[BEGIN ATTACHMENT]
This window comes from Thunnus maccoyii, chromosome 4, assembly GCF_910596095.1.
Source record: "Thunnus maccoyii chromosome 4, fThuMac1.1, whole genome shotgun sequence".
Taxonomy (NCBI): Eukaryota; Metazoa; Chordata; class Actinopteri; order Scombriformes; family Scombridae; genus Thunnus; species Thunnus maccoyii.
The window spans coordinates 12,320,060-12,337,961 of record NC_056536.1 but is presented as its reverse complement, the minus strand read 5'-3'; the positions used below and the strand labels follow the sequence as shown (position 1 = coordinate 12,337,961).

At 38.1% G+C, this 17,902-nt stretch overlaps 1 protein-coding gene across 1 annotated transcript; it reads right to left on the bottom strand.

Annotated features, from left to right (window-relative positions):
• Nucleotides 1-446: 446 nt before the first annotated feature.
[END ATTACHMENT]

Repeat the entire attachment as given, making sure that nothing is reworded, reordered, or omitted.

This window comes from Thunnus maccoyii, chromosome 4, assembly GCF_910596095.1.
Source record: "Thunnus maccoyii chromosome 4, fThuMac1.1, whole genome shotgun sequence".
Taxonomy (NCBI): Eukaryota; Metazoa; Chordata; class Actinopteri; order Scombriformes; family Scombridae; genus Thunnus; species Thunnus maccoyii.
The window spans coordinates 12,320,060-12,337,961 of record NC_056536.1 but is presented as its reverse complement, the minus strand read 5'-3'; the positions used below and the strand labels follow the sequence as shown (position 1 = coordinate 12,337,961).

At 38.1% G+C, this 17,902-nt stretch overlaps 1 protein-coding gene across 1 annotated transcript; it reads right to left on the bottom strand.

Annotated features, from left to right (window-relative positions):
• Nucleotides 1-446: 446 nt before the first annotated feature.